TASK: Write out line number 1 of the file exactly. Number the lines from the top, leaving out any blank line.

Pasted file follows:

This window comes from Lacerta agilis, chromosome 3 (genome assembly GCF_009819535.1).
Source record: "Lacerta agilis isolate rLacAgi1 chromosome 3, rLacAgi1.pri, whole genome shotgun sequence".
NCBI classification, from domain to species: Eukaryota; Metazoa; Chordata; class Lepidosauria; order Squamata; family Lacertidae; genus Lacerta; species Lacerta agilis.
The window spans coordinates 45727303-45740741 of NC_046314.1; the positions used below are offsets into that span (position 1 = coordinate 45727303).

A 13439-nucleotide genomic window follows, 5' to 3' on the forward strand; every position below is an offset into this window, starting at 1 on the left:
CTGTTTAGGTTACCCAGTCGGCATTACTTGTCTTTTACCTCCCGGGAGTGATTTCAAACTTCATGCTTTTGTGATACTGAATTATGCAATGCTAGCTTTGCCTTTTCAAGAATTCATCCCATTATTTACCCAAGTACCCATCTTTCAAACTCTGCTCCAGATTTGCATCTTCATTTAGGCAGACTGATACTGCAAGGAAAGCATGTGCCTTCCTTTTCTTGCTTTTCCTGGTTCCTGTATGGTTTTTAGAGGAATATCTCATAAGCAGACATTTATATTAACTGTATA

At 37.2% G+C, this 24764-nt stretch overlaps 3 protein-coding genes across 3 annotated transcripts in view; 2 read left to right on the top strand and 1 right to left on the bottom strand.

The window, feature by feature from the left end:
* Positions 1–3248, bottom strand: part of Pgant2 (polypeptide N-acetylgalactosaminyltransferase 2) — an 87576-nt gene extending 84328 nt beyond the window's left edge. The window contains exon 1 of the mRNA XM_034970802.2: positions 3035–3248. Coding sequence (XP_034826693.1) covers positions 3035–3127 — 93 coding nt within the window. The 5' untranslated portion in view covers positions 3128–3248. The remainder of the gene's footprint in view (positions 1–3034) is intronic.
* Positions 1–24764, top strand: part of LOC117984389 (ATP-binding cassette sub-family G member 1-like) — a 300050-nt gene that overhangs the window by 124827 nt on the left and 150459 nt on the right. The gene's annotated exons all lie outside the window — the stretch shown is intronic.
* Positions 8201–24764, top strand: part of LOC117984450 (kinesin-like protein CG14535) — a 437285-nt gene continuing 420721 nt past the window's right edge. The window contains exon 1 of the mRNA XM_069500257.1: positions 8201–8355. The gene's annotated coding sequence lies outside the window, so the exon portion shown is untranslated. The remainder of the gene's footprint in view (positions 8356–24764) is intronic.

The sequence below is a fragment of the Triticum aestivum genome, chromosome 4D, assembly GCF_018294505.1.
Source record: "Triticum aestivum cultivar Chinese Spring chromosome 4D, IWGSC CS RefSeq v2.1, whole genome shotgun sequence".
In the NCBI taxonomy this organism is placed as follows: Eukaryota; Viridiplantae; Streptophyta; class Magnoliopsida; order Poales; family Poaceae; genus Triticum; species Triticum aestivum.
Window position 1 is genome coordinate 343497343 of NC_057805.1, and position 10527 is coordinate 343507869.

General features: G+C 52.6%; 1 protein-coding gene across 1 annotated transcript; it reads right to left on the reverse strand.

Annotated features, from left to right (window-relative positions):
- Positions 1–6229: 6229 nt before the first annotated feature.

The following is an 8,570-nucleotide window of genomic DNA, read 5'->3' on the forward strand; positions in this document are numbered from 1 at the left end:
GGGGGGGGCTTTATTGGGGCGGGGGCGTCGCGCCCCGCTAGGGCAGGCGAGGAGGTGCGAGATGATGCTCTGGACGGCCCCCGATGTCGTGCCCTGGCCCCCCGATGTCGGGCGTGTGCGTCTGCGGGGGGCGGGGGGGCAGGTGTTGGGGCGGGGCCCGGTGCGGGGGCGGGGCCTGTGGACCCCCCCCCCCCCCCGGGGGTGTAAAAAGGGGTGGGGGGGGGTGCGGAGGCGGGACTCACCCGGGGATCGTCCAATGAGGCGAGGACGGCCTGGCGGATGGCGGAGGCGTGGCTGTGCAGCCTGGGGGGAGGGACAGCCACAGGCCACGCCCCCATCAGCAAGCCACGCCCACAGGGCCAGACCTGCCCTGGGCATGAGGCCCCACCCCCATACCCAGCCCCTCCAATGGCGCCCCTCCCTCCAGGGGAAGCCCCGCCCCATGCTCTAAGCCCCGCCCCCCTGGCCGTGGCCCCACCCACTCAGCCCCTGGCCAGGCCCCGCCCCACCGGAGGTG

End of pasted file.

This window comes from Lacerta agilis, chromosome 3 (genome assembly GCF_009819535.1).